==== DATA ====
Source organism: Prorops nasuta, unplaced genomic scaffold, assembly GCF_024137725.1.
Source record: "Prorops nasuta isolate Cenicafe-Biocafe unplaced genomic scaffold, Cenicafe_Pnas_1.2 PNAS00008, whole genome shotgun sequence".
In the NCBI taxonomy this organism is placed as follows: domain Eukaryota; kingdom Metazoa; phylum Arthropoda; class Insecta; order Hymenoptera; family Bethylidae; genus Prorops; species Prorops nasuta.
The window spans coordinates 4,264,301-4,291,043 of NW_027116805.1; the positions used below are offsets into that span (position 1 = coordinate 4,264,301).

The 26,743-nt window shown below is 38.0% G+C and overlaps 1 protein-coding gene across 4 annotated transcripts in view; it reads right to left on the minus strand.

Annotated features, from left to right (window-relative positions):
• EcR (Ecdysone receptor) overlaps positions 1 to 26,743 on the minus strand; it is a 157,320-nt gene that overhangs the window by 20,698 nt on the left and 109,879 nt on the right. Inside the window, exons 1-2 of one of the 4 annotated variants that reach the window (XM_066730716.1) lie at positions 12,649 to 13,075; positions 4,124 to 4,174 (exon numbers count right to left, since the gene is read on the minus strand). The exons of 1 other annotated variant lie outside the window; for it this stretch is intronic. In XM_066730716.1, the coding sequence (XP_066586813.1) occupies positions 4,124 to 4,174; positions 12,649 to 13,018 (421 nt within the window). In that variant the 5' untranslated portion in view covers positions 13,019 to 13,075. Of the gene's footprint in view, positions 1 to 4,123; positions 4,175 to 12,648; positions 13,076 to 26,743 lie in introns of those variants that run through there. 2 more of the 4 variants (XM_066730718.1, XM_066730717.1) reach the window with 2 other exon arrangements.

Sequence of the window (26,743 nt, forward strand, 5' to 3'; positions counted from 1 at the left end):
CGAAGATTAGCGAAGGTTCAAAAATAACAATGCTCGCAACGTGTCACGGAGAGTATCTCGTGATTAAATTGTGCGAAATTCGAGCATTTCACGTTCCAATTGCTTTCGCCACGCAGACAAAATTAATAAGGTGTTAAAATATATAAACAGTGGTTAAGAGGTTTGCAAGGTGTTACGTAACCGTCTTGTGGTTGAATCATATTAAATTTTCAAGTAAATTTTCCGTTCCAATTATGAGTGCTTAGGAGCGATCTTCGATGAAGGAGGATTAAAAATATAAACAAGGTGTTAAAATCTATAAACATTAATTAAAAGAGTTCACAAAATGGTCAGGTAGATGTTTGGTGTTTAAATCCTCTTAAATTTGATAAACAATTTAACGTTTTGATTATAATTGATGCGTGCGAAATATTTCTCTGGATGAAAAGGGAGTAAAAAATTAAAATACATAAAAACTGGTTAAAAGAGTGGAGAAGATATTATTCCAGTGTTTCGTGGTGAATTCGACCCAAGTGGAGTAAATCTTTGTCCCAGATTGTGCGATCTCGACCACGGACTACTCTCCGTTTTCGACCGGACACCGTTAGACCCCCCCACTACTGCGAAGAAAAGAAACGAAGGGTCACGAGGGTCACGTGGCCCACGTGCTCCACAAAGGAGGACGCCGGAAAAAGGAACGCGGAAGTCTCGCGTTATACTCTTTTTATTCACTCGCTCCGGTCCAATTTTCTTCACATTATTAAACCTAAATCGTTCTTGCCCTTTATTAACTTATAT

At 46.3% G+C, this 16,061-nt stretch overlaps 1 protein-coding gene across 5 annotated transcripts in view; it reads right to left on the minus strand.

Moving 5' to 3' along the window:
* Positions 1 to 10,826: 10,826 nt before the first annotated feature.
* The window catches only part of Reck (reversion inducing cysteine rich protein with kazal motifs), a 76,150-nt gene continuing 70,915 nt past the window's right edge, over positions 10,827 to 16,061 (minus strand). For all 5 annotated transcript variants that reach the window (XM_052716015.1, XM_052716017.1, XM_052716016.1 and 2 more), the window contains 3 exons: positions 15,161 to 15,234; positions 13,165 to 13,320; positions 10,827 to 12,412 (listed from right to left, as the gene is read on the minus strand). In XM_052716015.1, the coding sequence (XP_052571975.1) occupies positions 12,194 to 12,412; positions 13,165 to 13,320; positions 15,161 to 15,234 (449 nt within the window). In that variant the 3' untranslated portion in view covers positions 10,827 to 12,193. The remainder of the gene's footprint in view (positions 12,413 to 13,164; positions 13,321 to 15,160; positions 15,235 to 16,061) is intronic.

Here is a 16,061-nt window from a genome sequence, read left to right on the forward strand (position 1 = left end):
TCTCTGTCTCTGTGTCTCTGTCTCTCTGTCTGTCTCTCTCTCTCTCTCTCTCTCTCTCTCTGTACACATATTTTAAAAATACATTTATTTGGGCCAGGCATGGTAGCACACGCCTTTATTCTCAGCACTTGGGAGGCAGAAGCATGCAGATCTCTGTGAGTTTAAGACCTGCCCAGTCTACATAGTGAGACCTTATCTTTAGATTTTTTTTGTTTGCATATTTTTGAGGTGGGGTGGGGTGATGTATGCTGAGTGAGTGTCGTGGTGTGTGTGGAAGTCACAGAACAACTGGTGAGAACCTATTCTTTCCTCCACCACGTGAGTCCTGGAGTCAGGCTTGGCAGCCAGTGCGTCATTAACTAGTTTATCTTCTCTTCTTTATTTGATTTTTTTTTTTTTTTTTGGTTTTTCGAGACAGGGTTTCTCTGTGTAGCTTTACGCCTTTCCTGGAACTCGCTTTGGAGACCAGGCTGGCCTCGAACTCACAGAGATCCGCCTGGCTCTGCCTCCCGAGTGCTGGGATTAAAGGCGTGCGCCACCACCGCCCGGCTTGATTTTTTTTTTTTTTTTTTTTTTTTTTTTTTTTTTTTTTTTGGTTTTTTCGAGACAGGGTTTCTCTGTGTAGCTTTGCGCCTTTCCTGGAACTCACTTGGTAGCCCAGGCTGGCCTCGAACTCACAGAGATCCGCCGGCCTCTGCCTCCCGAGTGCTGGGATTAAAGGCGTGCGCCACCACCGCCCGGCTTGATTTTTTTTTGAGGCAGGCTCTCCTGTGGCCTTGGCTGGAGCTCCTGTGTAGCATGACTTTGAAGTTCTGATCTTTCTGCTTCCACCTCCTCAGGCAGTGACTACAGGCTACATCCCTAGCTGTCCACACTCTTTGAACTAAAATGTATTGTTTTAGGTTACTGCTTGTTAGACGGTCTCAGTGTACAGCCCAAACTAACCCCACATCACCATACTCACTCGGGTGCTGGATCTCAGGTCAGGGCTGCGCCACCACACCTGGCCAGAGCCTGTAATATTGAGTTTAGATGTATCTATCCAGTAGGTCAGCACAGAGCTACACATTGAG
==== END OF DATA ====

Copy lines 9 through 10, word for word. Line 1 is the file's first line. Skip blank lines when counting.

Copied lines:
CGAAGATTAGCGAAGGTTCAAAAATAACAATGCTCGCAACGTGTCACGGAGAGTATCTCGTGATTAAATTGTGCGAAATTCGAGCATTTCACGTTCCAATTGCTTTCGCCACGCAGACAAAATTAATAAGGTGTTAAAATATATAAACAGTGGTTAAGAGGTTTGCAAGGTGTTACGTAACCGTCTTGTGGTTGAATCATATTAAATTTTCAAGTAAATTTTCCGTTCCAATTATGAGTGCTTAGGAGCGATCTTCGATGAAGGAGGATTAAAAATATAAACAAGGTGTTAAAATCTATAAACATTAATTAAAAGAGTTCACAAAATGGTCAGGTAGATGTTTGGTGTTTAAATCCTCTTAAATTTGATAAACAATTTAACGTTTTGATTATAATTGATGCGTGCGAAATATTTCTCTGGATGAAAAGGGAGTAAAAAATTAAAATACATAAAAACTGGTTAAAAGAGTGGAGAAGATATTATTCCAGTGTTTCGTGGTGAATTCGACCCAAGTGGAGTAAATCTTTGTCCCAGATTGTGCGATCTCGACCACGGACTACTCTCCGTTTTCGACCGGACACCGTTAGACCCCCCCACTACTGCGAAGAAAAGAAACGAAGGGTCACGAGGGTCACGTGGCCCACGTGCTCCACAAAGGAGGACGCCGGAAAAAGGAACGCGGAAGTCTCGCGTTATACTCTTTTTATTCACTCGCTCCGGTCCAATTTTCTTCACATTATTAAACCTAAATCGTTCTTGCCCTTTATTAACTTATAT

At 46.3% G+C, this 16,061-nt stretch overlaps 1 protein-coding gene across 5 annotated transcripts in view; it reads right to left on the minus strand.